August 01, 2013
This week I'd like to tell you about another one of my more enjoyable activities as Executive Vice Chancellor. In June, I was privileged to attend an event in Rochester, Minn., honoring Dr. Richard Weinshilboum. The event was attended by more than 25 other talented KU School of Medicine alumni who practice in Minnesota.
Dr. Weinshilboum is a native of El Dorado, Kan., and a KU and KU School of Medicine alumnus. He currently serves as the Mary Lou and John H Dasburg Professor for Cancer Genomics Research, Chair of the Division of Clinical Pharmacology and a professor of molecular pharmacology and experimental therapeutics and medicine at the Mayo Clinic. He has been on the Mayo faculty for more than 40 years.
Dr. Weinshilboum is considered one of the world's pioneers in pharmacogenomics, which is the study of how genetic makeup affects an individual's response to drugs. Among other things, his research is trying to solve the riddles of why some children with childhood leukemia develop life-threatening adverse drugs reactions and why women with breast cancer experience drug-related toxicity or fail to respond to therapy.
It's a source of great pride - but no surprise - that one of our alumni is engaged in such important work. It was wonderful to attend the celebration of Dr. Weinshilboum's career. The experience reminded me once again that graduates of the KU Schools of Medicine, Nursing and Health Professions are among the most accomplished health care professionals in the world.
A significant percentage of our graduates go on to practice in the state of Kansas - and many are choosing to work in rural and underserved areas of our state. But at the same time, many of our alumni - like Dr. Weinshilboum - end up providing excellent health care, conducting innovative research and teaching the health care professionals of tomorrow all over the world.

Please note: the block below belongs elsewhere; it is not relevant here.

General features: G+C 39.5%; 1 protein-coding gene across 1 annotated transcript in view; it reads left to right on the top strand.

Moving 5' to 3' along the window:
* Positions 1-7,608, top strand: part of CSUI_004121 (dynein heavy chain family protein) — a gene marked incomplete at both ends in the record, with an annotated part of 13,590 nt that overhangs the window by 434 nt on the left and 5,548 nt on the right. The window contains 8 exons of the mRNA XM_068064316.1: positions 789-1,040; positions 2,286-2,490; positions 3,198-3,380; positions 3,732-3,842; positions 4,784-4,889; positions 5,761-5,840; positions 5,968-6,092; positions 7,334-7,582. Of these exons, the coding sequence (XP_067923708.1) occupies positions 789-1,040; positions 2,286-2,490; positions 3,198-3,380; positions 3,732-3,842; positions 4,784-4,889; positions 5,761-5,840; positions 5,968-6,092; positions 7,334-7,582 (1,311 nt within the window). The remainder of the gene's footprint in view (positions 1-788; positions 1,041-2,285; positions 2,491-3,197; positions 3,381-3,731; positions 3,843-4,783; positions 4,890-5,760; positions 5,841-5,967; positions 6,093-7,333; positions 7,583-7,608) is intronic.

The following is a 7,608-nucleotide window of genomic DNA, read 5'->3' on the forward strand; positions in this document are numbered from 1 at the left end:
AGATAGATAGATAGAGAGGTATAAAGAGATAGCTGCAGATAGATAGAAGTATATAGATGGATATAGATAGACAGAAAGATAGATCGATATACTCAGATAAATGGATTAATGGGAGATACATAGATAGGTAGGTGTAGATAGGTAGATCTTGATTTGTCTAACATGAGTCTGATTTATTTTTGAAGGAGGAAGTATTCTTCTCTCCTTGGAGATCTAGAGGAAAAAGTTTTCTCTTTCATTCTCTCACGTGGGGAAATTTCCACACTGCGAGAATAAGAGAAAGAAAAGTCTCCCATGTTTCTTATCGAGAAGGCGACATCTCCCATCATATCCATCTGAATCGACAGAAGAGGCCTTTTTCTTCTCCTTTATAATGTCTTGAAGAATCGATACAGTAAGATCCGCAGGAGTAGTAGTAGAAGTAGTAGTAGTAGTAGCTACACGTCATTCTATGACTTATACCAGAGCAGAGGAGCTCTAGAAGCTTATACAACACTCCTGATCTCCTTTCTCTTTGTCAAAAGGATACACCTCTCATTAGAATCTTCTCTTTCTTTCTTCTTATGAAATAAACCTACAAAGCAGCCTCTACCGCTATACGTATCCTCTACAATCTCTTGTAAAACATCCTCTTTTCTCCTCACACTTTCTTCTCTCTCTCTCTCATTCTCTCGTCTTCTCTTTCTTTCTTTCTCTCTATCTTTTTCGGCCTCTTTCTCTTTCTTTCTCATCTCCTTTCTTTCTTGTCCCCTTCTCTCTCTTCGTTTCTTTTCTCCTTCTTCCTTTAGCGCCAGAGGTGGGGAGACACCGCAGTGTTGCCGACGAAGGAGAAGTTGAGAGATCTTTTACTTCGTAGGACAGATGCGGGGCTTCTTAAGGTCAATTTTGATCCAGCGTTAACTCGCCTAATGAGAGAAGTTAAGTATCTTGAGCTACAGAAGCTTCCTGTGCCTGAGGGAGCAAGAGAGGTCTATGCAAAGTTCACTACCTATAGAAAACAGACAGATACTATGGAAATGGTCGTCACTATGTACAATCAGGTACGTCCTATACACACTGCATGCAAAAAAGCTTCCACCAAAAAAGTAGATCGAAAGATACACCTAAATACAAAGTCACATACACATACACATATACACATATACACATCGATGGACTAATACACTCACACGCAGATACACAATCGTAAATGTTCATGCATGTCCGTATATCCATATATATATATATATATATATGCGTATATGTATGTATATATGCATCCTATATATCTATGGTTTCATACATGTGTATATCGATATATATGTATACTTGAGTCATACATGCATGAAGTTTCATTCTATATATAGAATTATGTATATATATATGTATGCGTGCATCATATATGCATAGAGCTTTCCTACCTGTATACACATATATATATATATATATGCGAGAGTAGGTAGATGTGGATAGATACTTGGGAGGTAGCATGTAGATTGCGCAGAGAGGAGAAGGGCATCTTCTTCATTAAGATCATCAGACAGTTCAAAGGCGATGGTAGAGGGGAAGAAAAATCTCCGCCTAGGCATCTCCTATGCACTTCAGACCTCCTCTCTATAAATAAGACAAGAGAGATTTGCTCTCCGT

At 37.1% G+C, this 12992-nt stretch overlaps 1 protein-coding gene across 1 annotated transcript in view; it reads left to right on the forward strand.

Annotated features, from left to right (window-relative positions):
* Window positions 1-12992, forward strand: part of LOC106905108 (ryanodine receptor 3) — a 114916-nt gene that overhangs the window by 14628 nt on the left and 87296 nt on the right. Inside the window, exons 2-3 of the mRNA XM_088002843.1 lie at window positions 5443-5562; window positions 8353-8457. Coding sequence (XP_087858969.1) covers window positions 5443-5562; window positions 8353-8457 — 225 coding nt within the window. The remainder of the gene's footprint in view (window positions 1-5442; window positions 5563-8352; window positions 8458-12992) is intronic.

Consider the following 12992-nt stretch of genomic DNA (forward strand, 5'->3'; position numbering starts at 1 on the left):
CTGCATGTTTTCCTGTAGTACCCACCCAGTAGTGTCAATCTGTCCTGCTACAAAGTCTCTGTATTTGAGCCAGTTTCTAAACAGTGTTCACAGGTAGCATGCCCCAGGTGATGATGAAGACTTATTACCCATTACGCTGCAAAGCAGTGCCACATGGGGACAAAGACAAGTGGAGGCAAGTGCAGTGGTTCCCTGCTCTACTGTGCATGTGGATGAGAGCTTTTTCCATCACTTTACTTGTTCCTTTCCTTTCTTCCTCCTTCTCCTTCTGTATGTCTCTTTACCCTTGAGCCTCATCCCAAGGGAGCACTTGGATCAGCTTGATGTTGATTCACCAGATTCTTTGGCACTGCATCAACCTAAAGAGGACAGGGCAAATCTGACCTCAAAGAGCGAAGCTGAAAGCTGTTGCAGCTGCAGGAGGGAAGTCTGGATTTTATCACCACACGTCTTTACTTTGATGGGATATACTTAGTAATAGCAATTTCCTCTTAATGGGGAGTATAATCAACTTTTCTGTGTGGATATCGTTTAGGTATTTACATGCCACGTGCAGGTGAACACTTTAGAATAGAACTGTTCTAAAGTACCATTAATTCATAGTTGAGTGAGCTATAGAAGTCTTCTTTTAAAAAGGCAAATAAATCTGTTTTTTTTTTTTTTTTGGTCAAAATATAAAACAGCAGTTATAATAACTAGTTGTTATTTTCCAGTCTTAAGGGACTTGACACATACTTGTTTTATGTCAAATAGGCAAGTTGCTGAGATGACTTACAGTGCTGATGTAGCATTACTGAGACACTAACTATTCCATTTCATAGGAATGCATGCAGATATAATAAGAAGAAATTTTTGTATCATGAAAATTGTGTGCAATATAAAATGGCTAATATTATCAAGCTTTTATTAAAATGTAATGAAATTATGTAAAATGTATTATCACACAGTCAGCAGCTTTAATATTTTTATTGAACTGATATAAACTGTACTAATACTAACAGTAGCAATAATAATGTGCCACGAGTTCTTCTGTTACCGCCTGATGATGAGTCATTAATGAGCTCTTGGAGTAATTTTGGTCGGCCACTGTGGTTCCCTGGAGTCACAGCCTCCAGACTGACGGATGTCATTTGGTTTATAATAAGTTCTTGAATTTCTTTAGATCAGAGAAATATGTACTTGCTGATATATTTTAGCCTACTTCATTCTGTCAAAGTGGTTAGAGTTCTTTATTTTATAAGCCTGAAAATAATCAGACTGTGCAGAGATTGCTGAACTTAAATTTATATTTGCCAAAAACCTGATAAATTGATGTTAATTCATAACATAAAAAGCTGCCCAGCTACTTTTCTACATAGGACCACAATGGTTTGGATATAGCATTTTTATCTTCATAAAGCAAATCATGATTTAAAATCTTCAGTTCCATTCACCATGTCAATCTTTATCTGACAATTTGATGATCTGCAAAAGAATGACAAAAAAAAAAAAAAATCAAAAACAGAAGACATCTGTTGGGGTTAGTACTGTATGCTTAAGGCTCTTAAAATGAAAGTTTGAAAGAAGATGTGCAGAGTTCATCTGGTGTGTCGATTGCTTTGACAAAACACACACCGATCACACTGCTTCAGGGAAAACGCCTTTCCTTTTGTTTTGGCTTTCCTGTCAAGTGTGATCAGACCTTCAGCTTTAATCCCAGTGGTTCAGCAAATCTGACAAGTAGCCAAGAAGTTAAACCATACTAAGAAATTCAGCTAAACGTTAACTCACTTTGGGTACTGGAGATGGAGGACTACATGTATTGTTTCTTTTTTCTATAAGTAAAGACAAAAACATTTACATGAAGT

There is a great illustration of this in the new issue of KU Medical Center's magazine, Kansas Medicine + Science. In an infographic called "Where in the World is KU Medical Center," you can see that alumni from our institution are working and living in nearly every country in the world. For example, there are currently 31 School of Medicine, five School of Health Professions and one School of Nursing alumni working in Japan. In Canada, KUMC currently has 12 School of Health Professions, 10 School of Medicine and four School of Nursing graduates practicing. We have alumni all over the globe, from Argentina to Tanzania.
The illustration also shows that there are KUMC alumni working and/or living in every state of the United States, led by the 4,848 School of Medicine graduates, the 3,935 School of Health Professions graduates and the 3,386 School of Nursing graduates residing in Kansas right now.
It is quite mind-boggling when you consider all the amazing things our alumni are accomplishing both close to home and around the world.
And we look forward to Dr. Weinshilboum's return to our campus, where he will be among the honorees at this year's KU Medical Center Alumni Reunion weekend on Oct. 4-5. He is being given the 2013 Distinguished Medical Alumnus Award at this year's event. The other award winners this year include Roy Jensen (Honorary Medical Alumnus); Ted Burns (Early Career Achievement in Medicine Alumnus); Monica Scheibmeir (Distinguished Nursing Alumna); Janet Pierce (Honorary Nursing Alumna); Jill Peltzer (Early Career Achievement in Nursing Alumna); Kathleen Davis (Distinguished Health Professions Alumna); Debra Sullivan (Honorary Health Professions Alumna); and Sandra Billinger (Early Career Achievement in Health Professions Alumna).
You can learn more about all the Alumni Reunion activities at our Alumni and Community Relations website. Hope to see many of you there!